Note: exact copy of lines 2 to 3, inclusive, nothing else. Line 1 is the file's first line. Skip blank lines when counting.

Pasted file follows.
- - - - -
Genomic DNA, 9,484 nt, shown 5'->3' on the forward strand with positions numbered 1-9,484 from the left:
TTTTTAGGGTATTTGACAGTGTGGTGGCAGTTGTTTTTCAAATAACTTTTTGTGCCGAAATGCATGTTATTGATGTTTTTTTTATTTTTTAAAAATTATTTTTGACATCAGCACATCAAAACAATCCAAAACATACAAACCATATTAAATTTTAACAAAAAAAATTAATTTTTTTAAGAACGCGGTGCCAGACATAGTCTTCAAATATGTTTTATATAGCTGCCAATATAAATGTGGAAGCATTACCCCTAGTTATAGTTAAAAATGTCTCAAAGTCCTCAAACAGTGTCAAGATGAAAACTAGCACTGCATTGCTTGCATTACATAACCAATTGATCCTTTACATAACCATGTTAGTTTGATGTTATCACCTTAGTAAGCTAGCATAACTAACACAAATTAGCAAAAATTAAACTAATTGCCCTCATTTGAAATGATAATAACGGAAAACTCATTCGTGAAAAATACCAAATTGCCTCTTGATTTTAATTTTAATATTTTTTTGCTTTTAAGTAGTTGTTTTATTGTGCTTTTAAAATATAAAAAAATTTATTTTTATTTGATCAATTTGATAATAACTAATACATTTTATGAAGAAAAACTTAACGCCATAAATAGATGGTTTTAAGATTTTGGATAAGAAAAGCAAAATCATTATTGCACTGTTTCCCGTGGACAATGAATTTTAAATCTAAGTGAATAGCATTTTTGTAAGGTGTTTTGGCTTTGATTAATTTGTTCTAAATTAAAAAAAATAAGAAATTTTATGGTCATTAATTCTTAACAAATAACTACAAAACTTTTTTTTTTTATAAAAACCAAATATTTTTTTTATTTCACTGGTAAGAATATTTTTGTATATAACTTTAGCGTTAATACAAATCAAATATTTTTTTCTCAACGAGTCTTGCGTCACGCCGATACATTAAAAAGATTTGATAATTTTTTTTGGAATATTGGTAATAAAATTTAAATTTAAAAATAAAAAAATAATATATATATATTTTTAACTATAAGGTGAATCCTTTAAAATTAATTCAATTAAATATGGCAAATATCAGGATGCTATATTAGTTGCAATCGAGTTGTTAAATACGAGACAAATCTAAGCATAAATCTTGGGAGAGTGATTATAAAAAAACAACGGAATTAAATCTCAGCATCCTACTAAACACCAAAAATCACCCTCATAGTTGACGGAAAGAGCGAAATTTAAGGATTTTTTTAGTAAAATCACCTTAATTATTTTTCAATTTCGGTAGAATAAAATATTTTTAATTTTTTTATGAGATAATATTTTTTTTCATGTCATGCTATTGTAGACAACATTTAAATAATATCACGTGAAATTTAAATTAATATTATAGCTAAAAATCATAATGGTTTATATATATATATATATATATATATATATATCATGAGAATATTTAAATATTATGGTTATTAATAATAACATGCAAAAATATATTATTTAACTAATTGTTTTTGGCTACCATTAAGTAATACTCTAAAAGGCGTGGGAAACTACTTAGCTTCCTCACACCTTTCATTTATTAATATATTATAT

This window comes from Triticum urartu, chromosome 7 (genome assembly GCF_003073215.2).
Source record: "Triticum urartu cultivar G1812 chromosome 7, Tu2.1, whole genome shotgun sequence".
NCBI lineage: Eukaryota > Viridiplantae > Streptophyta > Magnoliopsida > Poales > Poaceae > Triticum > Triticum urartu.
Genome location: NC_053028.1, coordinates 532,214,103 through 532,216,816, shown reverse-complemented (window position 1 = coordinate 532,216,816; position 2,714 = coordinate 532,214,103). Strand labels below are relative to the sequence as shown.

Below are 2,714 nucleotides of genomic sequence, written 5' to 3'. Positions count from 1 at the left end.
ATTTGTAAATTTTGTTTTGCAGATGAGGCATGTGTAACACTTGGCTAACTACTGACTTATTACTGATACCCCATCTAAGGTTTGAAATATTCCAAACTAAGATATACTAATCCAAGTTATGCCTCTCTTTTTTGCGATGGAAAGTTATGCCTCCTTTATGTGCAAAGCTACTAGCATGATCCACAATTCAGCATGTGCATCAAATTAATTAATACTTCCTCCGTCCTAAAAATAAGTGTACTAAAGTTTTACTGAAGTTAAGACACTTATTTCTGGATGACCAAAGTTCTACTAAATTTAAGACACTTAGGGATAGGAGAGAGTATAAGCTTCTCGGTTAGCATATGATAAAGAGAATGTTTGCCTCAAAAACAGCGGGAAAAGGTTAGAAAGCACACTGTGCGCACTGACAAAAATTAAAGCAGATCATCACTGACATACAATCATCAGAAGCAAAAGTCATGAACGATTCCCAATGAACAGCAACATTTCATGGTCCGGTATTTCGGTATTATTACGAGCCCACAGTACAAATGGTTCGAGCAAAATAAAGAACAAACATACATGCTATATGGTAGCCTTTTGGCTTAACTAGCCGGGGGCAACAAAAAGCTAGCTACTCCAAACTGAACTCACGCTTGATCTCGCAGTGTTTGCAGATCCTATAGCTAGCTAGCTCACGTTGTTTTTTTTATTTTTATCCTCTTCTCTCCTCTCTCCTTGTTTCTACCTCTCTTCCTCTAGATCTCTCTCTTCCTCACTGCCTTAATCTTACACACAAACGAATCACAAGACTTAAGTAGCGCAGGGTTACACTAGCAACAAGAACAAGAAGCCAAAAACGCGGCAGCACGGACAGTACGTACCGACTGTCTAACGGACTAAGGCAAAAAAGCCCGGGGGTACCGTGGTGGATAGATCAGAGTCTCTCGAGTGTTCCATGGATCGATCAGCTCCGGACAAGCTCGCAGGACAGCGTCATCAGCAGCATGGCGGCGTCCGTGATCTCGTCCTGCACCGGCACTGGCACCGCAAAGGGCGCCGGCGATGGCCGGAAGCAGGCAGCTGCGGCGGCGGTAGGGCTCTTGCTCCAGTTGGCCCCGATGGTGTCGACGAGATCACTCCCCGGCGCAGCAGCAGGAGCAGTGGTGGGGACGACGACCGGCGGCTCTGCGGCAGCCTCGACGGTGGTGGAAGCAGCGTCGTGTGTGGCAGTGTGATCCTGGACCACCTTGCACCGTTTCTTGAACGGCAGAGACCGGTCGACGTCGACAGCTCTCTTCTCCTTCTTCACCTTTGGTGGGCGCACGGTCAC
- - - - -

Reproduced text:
TTTTTAGGGTATTTGACAGTGTGGTGGCAGTTGTTTTTCAAATAACTTTTTGTGCCGAAATGCATGTTATTGATGTTTTTTTTATTTTTTAAAAATTATTTTTGACATCAGCACATCAAAACAATCCAAAACATACAAACCATATTAAATTTTAACAAAAAAAATTAATTTTTTTAAGAACGCGGTGCCAGACATAGTCTTCAAATATGTTTTATATAGCTGCCAATATAAATGTGGAAGCATTACCCCTAGTTATAGTTAAAAATGTCTCAAAGTCCTCAAACAGTGTCAAGATGAAAACTAGCACTGCATTGCTTGCATTACATAACCAATTGATCCTTTACATAACCATGTTAGTTTGATGTTATCACCTTAGTAAGCTAGCATAACTAACACAAATTAGCAAAAATTAAACTAATTGCCCTCATTTGAAATGATAATAACGGAAAACTCATTCGTGAAAAATACCAAATTGCCTCTTGATTTTAATTTTAATATTTTTTTGCTTTTAAGTAGTTGTTTTATTGTGCTTTTAAAATATAAAAAAATTTATTTTTATTTGATCAATTTGATAATAACTAATACATTTTATGAAGAAAAACTTAACGCCATAAATAGATGGTTTTAAGATTTTGGATAAGAAAAGCAAAATCATTATTGCACTGTTTCCCGTGGACAATGAATTTTAAATCTAAGTGAATAGCATTTTTGTAAGGTGTTTTGGCTTTGATTAATTTGTTCTAAATTAAAAAAAATAAGAAATTTTATGGTCATTAATTCTTAACAAATAACTACAAAACTTTTTTTTTTTATAAAAACCAAATATTTTTTTTATTTCACTGGTAAGAATATTTTTGTATATAACTTTAGCGTTAATACAAATCAAATATTTTTTTCTCAACGAGTCTTGCGTCACGCCGATACATTAAAAAGATTTGATAATTTTTTTTGGAATATTGGTAATAAAATTTAAATTTAAAAATAAAAAAATAATATATATATATTTTTAACTATAAGGTGAATCCTTTAAAATTAATTCAATTAAATATGGCAAATATCAGGATGCTATATTAGTTGCAATCGAGTTGTTAAATACGAGACAAATCTAAGCATAAATCTTGGGAGAGTGATTATAAAAAAACAACGGAATTAAATCTCAGCATCCTACTAAACACCAAAAATCACCCTCATAGTTGACGGAAAGAGCGAAATTTAAGGATTTTTTTAGTAAAATCACCTTAATTATTTTTCAATTTCGGTAGAATAAAATATTTTTAATTTTTTTATGAGATAATATTTTTTTTCATGTCATGCTATTGTAGACAACATTTAAATAATATCACGTGAAATTTAAATTAATATTATAGCTAAAAATCATAATGGTTTATATATATATATATATATATATATATATATCATGAGAATATTTAAATATTATGGTTATTAATAATAACATGCAAAAATATATTATTTAACTAATTGTTTTTGGCTACCATTAAGTAATACTCTAAAAGGCGTGGGAAACTACTTAGCTTCCTCACACCTTTCATTTATTAATATATTATAT

This window comes from Triticum urartu, chromosome 7 (genome assembly GCF_003073215.2).